Coke Studio Episode 1: Maestros and mishaps

Mizraab, Akhtar Chanal and Bilal Khan were the highlights of the episode.

Rafay Mahmood May 23, 2011


Despite all the chaos that engulfed Karachi on Sunday night, Coke Studio’s season 4 was unveiled to the music-loving masses. With musical acts like Mizraab, Jal, Akhtar Chanal, Sanam Marvi and Bilal Khan featuring in Pakistan’s most popular musical act , the expectations were very high but only a few of musicians lived up to them.

Coke Studio has now come of age and with musicians like Asad Ahmed and Omran Shafique in the house band, much more could have been done with the songs. The quality of backing vocals has tremendously improved with the sisters Zoe and Rachel Viccaji.

Coke Studio has managed to create a sound of its own which can be identified by listening to even a single guitar riff, but this time around the excessive use of vocal tuners for all the vocalists apart from Marvi and Chanal gave the songs a very synthetic feel.  Here’s a closer look at each act in the first episode of the season:

Bilal Khan — ‘Tau Kia Hua’

Hailing from Lahore, the talented artist scored the major chunk of his fan following through Facebook and YouTube, even before his video was officially released. His acoustic style of playing and the simple, yet catchy song writing was what came through in Coke Studio, but it seems there was a very little input from the house band. The backing vocalists were placed at the right places in the song, but all the other instrument players seemed to fulfil the purpose of a proper orchestra, and nothing more than that. His raw sounding acoustic music was given a more ensemble feel, but the rest was his own singing and song writing abilities.  (7/10)

Mizraab — ‘Kuch Hai’

Although all the Mizraab and Faraz Anwar fans will hate the performance because the band is capable of doing much better, this was the best performance of the first episode. “Kuch Hai” is one of the most musically appealing songs from their album Maazi Haal Mustaqbil, and the brilliant arrangement of the song and vocals by the featuring artist Manan gave it a very wicked feel. The song grows on you as it progresses into different phases with vocals shifting from Anwar to Manan, and some great transitions through the violin. The song has a Middle Eastern feel to it, and the overall make up of the song is very progressive. It seems that the house band worked the hardest on this on. Great guitar playing, but too restricted for someone like Anwar, who is a much better performer at live gigs. (9/10)

Akhtar Chanal and Komal Rizvi — ‘Daanah Pa Daanah’

What could have been the successors to a successful duo like Arif Lohar and Meesha Shafi will end up being the waste of one of the finest folk tunes of all times, “Daane Pa Daanah”. Rizvi not only ripped the song and melody apart, but even made the song sound irritating as soon as she entered with her vocals. Having grown up listening to this Brahvi song, one feels that the house band did injustice to the song by wasting the legendary Akhtar Chanal , who is one of the most respected musicians of Balochistan. Rizvi may have tried her best, but perhaps the problem may lie in the fact that she is not used to the Coke Studio live recording environment, and thus ended up sounding like an untrained singer. Then comes the diction: Brahvi is not like Sindhi or Punjabi which one can easily adapt to. Perhaps someone like Fariha Pervez or Hadiqa Kiyani would have been a better choice to replace the vocals of Shazia Khushk, who is known for this song. Secondly Coke Studio needs to realise that “Laal Meri Pat” is by far the most overdone piece of poetry, so why going for it? All in all, it was waste of a great folk melody. (6/10)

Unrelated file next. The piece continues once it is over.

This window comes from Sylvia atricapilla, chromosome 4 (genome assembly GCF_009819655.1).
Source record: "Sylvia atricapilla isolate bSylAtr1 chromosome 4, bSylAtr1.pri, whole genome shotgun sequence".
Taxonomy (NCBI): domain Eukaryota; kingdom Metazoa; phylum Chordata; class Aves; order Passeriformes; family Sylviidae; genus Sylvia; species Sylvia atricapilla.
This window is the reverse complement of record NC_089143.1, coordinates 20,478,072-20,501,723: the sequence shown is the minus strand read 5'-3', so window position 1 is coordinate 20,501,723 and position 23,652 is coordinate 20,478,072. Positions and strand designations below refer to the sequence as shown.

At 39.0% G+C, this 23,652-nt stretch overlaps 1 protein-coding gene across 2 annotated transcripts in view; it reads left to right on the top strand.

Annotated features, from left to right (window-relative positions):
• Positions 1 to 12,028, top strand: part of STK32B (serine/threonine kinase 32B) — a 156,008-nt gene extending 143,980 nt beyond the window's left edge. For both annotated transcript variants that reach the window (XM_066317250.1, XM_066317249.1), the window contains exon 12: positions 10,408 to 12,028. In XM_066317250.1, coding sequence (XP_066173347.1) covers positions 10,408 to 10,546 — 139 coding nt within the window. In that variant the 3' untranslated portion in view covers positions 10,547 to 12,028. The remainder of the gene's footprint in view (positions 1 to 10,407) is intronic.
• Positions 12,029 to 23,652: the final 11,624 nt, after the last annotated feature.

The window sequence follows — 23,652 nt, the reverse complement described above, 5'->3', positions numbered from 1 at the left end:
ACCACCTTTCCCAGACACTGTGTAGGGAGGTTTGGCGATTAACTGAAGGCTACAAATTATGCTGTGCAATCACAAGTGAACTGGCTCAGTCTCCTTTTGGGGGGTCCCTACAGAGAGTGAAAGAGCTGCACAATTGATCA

Jal — ‘Ek Arzu’

Known for their distinct blend of pop music in Pakistan, the band attempted an experimental version of a new unreleased track “Ek Arzu”, and later on converted the performance into a medley. Basically Jal didn’t sound very different, which is quite pleasing for any music listener, but it did not sound like Coke Studio. Sometimes it sounded like a Bollywood number, at some points, Vital Signs, but on the whole like just another song by Jal.

Farhan has improved his singing, but the overuse of vocal filters killed his originality. From “Ek Arzu”, the song moves into a classical phase with “Teray Ishq Nachaya Kar Thaiyaa” and finally enters the more rock and upbeat part where “Dum Mast Qalandar” is performed. Farhan does a good job, the melody is worth humming, but the overall song isn’t extraordinary. (7/10)

Sanam Marvi — ‘Sighra Aaween Saanwal Yaar’

This was the best vocal performance of the whole episode, and in fact the only performance in which the music seemed to be designed for vocals, instead of the other way around. Marvi renders the poetry of Sachal Sarmast and Sultan Bahu with utmost brilliance and the music allows her to display her vocal prowess by reaching different highs and lows. She is a great singer, but her song “Pritam” in the previous season was far more musically appealing than this one. A singer of calibre deserved a far better comeback. (8/10)

Published in The Express Tribune, May 24th, 2011.


Infantile | 10 years ago | Reply Komal missed one note. You guys are being too harsh. Her contribution to the song was great and I still have the song on repeat. Mizraab, on the other hand, I could not listen to more than once.
Faraz | 10 years ago | Reply What are you talking about. I didn't expect anything when I heard that two folk songs that have been done to death are being re sung but when I heard it i was blown away. This is one of the best songs of CS. And if you add the translation it improves the experience of the song. i rate it 9/10. The writer has no taste in music.
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